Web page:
My husband grew up thinking he was poor – and if you’d merely taken stock of his family’s possessions, you likely would have agreed with him. He and his three siblings lived with their parents in a double-wide trailer for more than 25 years. Each child had to work his or her way through college (with the exception of my husband, who earned an athletic scholarship). They drove old, beat-up vehicles that often hit 250,000 miles on the odometer before reaching retirement.

My husband thought his family belonged to the lower class – and if you’d merely considered his parents’ occupations, you likely would have agreed with him. His father was the postmaster in a town so tiny, it was absent from just about every Texas station map. His mother, who never attended college, worked as an informal bookkeeper at the local lumber yard, which just happened to be adjacent to that double-wide trailer.

Yes, my husband never believed his family would live anything but a modest life.

Turns out, my husband thought wrong.

The Secret to Saving Money

By the time I met them, my future in-laws had already married off their two oldest children. Their youngest two – including my future hubby – still lived at home at least part-time, although my husband was only under their roof temporarily while transferring from one university’s football program to another. Yet, despite weddings and college expenses, my in-laws had already perfected the art of saving money.

Come a little closer, and I’ll fill you on on their money saving secret:

They didn’t let anybody know they had money in the first place.

It sounds strange to say, but that’s really the secret to their frugality. Where others flaunted what they had – or made a big deal of what they didn’t – my in-laws lived a quiet, unassuming life in a quiet, unassuming place. It was obvious to anyone to who took the time to look that they lived modestly. However, many assumed they were living up to their means, while in reality, they were living far below them. They managed to fool just about everybody, even their children. My husband was so convinced of his family’s apparently limited financial capacity that he rarely asked for new clothes or toys; his siblings, for the most part, followed these same rules of frugality instilled in them by their parents. They wanted not and asked not. My mother-in-law, the bookkeeper, instituted a strict monthly budget for the family, while the kids learned to wisely budget any birthday or Christmas money they received to pay for a new pair of Nikes or the hottest video game.

While Nobody Was Looking…

With everybody from the neighbors to their children thinking they were more or less poor, my in-laws scrimped and saved every penny they could. That isn’t to say they deprived their children of the necessities, or even of certain luxuries; the children were always enrolled in sports and other activities (usually thrifty ones that didn’t require a lot of up-front costs) and the family always took a summer camping trip (again, a measure of their frugality).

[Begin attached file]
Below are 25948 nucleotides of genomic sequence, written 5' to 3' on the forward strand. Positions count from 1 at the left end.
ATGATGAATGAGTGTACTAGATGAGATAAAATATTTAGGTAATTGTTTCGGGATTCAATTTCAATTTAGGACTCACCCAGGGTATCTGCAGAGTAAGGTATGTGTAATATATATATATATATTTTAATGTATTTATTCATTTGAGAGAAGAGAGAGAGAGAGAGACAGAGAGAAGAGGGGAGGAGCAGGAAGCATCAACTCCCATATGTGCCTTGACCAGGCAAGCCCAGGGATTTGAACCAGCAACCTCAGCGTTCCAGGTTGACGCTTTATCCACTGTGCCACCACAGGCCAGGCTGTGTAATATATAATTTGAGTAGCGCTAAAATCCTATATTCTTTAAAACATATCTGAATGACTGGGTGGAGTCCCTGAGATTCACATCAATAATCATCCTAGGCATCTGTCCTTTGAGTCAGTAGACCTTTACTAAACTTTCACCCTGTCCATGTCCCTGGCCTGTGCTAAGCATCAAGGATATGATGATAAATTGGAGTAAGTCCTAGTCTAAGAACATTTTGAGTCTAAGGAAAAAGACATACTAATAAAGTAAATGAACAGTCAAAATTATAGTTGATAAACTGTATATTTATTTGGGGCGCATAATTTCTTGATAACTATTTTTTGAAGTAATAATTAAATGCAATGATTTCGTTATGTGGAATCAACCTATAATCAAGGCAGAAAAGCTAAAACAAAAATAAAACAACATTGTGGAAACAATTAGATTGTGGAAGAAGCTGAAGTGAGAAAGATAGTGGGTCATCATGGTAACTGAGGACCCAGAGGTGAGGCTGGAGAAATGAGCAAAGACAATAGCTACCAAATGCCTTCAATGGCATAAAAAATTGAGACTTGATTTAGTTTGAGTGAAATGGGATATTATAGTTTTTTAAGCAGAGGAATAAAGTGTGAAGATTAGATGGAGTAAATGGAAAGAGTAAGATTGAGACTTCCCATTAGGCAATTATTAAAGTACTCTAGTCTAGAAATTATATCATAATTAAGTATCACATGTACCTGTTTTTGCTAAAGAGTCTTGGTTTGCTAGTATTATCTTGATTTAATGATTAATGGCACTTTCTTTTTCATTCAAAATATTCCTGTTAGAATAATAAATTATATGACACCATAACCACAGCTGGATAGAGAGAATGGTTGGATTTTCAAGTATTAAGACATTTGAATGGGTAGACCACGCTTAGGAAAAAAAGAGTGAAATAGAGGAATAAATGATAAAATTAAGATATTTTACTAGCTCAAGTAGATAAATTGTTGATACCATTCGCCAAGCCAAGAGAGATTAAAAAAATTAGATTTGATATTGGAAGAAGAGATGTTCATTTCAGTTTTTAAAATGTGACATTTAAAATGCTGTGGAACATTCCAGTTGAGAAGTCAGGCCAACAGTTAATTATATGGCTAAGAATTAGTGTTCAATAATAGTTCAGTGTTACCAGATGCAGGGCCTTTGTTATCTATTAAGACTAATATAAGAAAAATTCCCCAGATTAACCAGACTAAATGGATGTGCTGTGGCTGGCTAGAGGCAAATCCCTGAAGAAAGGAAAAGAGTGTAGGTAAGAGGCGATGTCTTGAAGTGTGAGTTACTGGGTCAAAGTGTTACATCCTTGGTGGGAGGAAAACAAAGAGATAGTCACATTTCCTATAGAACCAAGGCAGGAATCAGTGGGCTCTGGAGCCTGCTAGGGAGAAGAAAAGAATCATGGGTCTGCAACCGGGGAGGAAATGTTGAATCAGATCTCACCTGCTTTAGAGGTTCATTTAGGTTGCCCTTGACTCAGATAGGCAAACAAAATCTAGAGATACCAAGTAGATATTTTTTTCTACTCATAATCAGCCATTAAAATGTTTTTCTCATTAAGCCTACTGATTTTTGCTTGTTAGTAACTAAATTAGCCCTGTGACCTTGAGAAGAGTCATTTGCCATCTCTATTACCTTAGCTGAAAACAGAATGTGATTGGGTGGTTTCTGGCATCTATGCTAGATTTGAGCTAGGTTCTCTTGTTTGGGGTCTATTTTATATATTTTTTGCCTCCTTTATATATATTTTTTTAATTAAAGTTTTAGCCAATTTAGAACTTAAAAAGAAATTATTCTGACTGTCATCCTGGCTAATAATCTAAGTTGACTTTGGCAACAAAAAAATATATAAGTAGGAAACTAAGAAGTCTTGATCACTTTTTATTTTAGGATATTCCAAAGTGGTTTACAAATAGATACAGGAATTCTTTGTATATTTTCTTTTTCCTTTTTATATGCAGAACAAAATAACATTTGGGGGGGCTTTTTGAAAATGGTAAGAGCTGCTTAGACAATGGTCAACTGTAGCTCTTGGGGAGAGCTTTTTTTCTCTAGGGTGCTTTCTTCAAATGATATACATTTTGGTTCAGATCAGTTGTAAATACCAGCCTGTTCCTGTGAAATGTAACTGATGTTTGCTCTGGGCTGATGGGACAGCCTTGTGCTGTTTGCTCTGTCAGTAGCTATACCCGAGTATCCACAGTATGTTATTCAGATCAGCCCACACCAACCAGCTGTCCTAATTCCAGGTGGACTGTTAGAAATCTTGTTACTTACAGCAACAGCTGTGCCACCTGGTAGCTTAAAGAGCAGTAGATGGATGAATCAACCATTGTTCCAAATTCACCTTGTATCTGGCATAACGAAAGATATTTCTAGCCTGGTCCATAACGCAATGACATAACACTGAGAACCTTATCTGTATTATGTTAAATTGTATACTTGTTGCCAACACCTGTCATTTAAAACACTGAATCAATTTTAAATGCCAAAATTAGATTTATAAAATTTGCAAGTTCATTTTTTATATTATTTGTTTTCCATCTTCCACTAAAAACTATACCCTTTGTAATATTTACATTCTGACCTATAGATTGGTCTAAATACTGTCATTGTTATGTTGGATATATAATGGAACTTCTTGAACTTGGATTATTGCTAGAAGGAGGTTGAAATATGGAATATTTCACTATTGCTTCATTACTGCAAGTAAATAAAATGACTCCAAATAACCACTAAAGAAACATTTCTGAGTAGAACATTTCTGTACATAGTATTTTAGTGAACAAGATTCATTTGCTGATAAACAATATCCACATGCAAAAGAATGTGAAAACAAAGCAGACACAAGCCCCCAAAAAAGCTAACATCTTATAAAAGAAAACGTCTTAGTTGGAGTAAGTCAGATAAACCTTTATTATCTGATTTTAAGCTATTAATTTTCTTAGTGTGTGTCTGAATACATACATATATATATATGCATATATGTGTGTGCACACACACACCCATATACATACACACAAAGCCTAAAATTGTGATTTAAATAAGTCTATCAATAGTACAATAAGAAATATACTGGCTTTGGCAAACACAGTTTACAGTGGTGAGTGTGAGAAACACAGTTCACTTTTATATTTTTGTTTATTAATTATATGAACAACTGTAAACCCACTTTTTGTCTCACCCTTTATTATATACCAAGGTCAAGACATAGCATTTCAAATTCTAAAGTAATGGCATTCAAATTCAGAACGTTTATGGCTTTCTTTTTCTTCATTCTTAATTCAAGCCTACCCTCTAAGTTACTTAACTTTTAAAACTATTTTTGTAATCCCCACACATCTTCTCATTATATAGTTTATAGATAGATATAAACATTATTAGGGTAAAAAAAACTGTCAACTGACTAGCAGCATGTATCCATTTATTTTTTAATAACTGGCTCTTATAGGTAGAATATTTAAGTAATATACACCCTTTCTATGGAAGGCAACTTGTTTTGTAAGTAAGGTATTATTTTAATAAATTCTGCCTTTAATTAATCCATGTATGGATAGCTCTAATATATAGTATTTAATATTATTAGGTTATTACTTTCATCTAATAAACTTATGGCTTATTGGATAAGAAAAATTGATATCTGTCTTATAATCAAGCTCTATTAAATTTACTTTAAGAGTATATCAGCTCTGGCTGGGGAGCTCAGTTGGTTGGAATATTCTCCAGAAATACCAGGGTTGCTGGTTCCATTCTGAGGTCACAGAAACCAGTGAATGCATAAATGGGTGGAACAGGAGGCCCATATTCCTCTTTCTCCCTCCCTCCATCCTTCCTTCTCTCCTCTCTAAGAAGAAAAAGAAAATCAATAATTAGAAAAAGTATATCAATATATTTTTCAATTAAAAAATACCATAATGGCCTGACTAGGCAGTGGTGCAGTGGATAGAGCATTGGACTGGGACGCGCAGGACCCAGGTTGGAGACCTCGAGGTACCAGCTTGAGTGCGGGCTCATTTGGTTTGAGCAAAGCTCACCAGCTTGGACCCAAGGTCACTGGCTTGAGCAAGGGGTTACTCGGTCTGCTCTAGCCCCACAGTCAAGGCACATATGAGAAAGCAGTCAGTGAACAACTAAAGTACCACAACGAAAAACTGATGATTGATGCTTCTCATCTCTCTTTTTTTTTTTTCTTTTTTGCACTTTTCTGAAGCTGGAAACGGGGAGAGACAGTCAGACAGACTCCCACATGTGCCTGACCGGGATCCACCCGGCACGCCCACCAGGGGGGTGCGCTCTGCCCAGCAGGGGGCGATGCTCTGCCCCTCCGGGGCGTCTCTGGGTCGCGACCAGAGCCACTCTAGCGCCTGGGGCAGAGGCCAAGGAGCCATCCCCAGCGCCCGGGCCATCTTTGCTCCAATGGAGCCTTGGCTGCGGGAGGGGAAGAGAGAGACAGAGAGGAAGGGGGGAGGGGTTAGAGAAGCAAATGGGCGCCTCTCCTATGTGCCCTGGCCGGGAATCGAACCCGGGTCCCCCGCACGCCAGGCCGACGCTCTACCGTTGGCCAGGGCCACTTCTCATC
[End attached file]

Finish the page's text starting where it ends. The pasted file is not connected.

But at the same time, they limited their extravagances and minimized unnecessary expenses. Christmases and birthdays were modest, with a homemade treat by mom instead of a store-bought birthday cake. Everything from cars to clothes came second hand. The kids didn’t mind, because they had each other, and – they thought – money didn’t grow on trees.

And they were right, I suppose – money didn’t grow on trees… rather, it flowed from the ground… from oil wells in the ground.

Because, yes, while my father-in-law toiled in a low-paying government position and my mother-in-law managed the books at a local business, they were earning a passive income through several oil wells on some property they mutually owned along with several other relatives. This oil money always went directly into the bank, along with the majority of my mother-in-law’s modest paycheck. They rarely spent a dime of it, and when they did, it was only for emergencies (like when my youngest brother-in-law managed to crash his car not once but twice in the span of six weeks the year after he learned to drive).

Their Frugality Paid Off

In 2009, my in-laws made an announcement that shocked us all: they were moving back to the old family farmhouse. This farmhouse, in which my father-in-law had been born and raised, had been vacant since my husband’s grandmother had died more than a decade earlier. At first, we worried that my in-laws’ financial situation had gone from bad to worse – now they had to live in a ratty old farmhouse?

But we’d underestimated them.

They’d been working with a contractor to completely rehab the property. They were going to gut the entire inside of the old farmhouse and give it a modern, open layout. They were going to bring in country touches with an oversized country sink in the kitchen and a clawfoot tub in the newly refurbished master suite. They were going to add an expansive wrap around porch to the structure, giving them 360-degree views of the 82-acre property. They were going to run HVAC, electricity, and plumbing up to the musty attic and turn it into a “camp-style” room for all the grandchildren.

And they were going to pay cash for it all.

My in-laws had been saving money for so many years, thanks to that monthly budget, that they were able to shell out what by some estimates was more than $100,000 in cash to turn that piece of falling down family history into the home of their dreams. They proved that having a budget – and sticking to it – can make any goal a reality. They showed that by living below their means, and by investing their passive income wisely, that they could ultimately live like royalty.

Libby Balke

Libby Balke